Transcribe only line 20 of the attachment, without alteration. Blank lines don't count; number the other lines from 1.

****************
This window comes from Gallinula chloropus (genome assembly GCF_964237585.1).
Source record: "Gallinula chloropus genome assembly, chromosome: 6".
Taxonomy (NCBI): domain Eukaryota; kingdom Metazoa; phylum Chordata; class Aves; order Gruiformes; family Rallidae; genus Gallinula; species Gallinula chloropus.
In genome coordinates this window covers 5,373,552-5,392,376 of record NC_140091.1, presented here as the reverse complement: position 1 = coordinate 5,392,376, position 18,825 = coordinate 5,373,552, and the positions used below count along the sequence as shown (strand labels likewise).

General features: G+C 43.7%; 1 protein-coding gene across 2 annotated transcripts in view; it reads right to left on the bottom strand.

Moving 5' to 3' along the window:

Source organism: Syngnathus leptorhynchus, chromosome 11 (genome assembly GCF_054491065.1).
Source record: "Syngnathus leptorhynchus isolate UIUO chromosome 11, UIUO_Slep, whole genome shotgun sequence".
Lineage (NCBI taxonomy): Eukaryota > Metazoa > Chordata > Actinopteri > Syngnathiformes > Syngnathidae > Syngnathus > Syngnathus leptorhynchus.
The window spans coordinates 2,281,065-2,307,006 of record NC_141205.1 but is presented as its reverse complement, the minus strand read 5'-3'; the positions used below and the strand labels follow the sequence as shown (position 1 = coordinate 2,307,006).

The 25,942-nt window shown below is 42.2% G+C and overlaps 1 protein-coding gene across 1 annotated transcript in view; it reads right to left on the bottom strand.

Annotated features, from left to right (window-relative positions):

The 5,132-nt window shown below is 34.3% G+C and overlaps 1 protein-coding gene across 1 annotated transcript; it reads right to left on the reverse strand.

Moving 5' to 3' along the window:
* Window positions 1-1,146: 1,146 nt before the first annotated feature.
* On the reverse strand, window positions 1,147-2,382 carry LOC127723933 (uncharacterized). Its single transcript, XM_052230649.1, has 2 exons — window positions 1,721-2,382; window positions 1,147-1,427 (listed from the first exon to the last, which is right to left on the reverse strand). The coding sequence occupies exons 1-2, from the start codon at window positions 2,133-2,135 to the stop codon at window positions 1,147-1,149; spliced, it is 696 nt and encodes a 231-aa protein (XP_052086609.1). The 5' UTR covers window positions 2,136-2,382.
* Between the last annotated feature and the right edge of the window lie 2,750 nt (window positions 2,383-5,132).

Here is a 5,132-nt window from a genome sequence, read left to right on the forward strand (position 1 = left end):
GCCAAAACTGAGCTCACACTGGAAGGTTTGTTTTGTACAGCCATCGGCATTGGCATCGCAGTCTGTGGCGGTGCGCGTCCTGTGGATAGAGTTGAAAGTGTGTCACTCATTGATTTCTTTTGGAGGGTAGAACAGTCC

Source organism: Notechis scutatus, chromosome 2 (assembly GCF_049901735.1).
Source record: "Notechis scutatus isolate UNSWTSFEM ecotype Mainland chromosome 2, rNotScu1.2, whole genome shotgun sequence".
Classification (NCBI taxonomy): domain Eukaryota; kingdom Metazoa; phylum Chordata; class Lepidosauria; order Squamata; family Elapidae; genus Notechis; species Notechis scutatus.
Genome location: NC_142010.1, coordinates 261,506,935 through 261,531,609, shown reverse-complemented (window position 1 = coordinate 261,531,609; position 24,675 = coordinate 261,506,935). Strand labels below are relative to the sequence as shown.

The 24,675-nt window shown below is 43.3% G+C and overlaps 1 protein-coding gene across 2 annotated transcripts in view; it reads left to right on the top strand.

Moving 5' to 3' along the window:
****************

Source organism: Notechis scutatus, chromosome 2 (assembly GCF_049901735.1).